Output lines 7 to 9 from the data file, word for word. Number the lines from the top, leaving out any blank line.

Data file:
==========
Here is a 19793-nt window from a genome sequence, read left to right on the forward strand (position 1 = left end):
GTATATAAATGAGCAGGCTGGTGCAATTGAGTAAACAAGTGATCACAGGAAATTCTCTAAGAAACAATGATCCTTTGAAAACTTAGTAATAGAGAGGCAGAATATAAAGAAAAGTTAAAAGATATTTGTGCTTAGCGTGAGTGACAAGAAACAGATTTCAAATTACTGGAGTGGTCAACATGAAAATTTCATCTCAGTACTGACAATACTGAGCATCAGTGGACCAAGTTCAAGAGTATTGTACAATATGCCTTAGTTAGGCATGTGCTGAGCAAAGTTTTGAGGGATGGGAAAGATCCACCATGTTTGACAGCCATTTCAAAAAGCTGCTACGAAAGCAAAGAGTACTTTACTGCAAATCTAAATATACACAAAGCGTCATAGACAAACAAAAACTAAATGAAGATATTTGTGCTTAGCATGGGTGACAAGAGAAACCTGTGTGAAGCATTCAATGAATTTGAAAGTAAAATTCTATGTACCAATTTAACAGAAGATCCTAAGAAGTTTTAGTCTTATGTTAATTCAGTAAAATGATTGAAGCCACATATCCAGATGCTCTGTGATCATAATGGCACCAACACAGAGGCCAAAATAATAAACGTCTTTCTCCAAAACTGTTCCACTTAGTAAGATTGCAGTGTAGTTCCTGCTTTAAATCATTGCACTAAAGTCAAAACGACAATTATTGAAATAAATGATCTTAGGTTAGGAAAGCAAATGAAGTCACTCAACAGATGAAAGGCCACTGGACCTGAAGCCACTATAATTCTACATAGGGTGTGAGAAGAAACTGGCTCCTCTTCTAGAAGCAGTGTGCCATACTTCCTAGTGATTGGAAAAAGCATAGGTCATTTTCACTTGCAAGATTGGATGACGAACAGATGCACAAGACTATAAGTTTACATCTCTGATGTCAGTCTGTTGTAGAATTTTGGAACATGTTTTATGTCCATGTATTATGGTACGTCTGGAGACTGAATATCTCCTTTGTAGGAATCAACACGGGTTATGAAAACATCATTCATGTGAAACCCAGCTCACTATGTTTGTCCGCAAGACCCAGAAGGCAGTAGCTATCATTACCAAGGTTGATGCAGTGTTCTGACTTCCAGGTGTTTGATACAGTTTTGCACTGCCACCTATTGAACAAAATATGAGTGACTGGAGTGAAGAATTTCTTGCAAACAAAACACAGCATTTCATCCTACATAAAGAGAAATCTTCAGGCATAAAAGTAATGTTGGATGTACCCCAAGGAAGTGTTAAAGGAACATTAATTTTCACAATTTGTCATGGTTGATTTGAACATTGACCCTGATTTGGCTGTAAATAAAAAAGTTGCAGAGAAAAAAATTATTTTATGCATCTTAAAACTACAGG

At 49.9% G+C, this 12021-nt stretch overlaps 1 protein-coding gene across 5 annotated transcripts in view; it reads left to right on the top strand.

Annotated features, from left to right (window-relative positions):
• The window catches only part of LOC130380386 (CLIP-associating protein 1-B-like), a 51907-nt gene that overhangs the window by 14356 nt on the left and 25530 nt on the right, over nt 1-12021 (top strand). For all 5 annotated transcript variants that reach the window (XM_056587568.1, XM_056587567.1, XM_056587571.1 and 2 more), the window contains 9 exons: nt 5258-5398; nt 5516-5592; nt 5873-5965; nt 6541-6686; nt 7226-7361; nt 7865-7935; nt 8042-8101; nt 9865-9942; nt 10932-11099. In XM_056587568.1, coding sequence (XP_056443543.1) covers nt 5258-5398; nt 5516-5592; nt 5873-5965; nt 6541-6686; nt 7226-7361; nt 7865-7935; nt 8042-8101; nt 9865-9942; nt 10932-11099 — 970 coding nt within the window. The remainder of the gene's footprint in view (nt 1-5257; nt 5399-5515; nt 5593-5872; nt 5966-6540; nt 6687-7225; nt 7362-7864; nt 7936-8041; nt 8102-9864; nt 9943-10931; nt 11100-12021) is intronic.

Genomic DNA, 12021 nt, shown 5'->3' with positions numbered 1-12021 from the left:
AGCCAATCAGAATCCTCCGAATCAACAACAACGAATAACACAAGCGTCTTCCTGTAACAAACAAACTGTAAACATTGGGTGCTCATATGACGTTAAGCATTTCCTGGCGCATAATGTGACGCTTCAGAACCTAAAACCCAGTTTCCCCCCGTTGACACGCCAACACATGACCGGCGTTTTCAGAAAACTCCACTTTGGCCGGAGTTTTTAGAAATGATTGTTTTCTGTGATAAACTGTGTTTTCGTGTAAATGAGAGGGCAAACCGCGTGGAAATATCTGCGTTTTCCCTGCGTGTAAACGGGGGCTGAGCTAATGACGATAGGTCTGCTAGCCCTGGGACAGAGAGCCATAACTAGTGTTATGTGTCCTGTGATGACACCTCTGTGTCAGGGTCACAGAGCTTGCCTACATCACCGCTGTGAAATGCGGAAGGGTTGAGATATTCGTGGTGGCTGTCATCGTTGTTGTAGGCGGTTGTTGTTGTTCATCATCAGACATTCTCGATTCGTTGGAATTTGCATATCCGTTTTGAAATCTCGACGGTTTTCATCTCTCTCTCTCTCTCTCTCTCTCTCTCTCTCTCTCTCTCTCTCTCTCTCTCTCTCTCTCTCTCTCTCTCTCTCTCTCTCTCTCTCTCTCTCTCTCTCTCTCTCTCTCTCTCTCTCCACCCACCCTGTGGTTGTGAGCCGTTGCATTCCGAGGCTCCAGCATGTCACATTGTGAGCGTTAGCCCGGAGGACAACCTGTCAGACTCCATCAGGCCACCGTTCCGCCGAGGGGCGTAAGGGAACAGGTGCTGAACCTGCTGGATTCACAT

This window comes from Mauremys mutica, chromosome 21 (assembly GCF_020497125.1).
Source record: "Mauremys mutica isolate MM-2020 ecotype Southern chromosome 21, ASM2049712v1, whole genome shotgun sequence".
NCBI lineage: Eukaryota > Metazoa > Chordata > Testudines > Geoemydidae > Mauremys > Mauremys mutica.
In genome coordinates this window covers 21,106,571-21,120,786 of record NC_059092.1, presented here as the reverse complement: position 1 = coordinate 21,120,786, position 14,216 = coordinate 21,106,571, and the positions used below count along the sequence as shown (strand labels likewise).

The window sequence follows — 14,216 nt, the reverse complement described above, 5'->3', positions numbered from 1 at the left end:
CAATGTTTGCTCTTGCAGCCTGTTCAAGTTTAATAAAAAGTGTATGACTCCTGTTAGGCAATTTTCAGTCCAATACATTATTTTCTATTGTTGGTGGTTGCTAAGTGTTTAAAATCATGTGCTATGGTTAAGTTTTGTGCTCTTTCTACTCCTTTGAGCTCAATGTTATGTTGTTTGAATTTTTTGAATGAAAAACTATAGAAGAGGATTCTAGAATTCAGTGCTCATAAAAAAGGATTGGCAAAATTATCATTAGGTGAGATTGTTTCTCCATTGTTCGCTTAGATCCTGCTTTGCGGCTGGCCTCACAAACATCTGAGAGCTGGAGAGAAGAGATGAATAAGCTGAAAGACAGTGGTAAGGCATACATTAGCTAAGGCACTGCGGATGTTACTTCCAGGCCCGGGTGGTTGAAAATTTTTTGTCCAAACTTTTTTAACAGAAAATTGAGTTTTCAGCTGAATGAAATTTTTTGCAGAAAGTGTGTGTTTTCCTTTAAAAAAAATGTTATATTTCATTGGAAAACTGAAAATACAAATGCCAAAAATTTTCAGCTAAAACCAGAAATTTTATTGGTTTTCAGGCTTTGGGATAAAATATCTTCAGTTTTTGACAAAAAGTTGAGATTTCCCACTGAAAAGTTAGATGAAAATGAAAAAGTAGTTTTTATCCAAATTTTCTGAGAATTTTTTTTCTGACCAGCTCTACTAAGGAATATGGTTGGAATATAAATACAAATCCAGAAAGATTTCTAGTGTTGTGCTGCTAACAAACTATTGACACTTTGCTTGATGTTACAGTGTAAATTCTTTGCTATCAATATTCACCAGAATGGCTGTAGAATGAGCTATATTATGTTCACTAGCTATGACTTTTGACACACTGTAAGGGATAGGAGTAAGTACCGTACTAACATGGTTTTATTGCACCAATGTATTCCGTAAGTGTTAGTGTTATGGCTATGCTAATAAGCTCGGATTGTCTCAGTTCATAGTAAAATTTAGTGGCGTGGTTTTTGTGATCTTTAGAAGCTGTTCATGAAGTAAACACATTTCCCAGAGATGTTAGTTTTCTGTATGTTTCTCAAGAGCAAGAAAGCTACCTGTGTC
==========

AGCCAATCAGAATCCTCCGAATCAACAACAACGAATAACACAAGCGTCTTCCTGTAACAAACAAACTGTAAACATTGGGTGCTCATATGACGTTAAGCATTTCCTGGCGCATAATGTGACGCTTCAGAACCTAAAACCCAGTTTCCCCCCGTTGACACGCCAACACATGACCGGCGTTTTCAGAAAACTCCACTTTGGCCGGAGTTTTTAGAAATGATTGTTTTCTGTGATAAACTGTGTTTTCGTGTAAATGAGAGGGCAAACCGCGTGGAAATATCTGCGTTTTCCCTGCGTGTAAACGGGGGCTGAGCTAATGACGATAGGTCTGCTAGCCCTGGGACAGAGAGCCATAACTAGTGTTATGTGTCCTGTGATGACACCTCTGTGTCAGGGTCACAGAGCTTGCCTACATCACCGCTGTGAAATGCGGAAGGGTTGAGATATTCGTGGTGGCTGTCATCGTTGTTGTAGGCGGTTGTTGTTGTTCATCATCAGACATTCTCGATTCGTTGGAATTTGCATATCCGTTTTGAAATCTCGACGGTTTTCATCTCTCTCTCTCTCTCTCTCTCTCTCTCTCTCTCTCTCTCTCTCTCTCTCTCTCTCTCTCTCTCTCTCTCTCTCTCTCTCTCTCTCTCTCTCTCTCTCTCTCTCTCTCTCTCTCTCCACCCACCCTGTGGTTGTGAGCCGTTGCATTCCGAGGCTCCAGCATGTCACATTGTGAGCGTTAGCCCGGAGGACAACCTGTCAGACTCCATCAGGCCACCGTTCCGCCGAGGGGCGTAAGGGAACAGGTGCTGAACCTGCTGGATTCACAT

This window comes from Mauremys mutica, chromosome 21 (assembly GCF_020497125.1).
Source record: "Mauremys mutica isolate MM-2020 ecotype Southern chromosome 21, ASM2049712v1, whole genome shotgun sequence".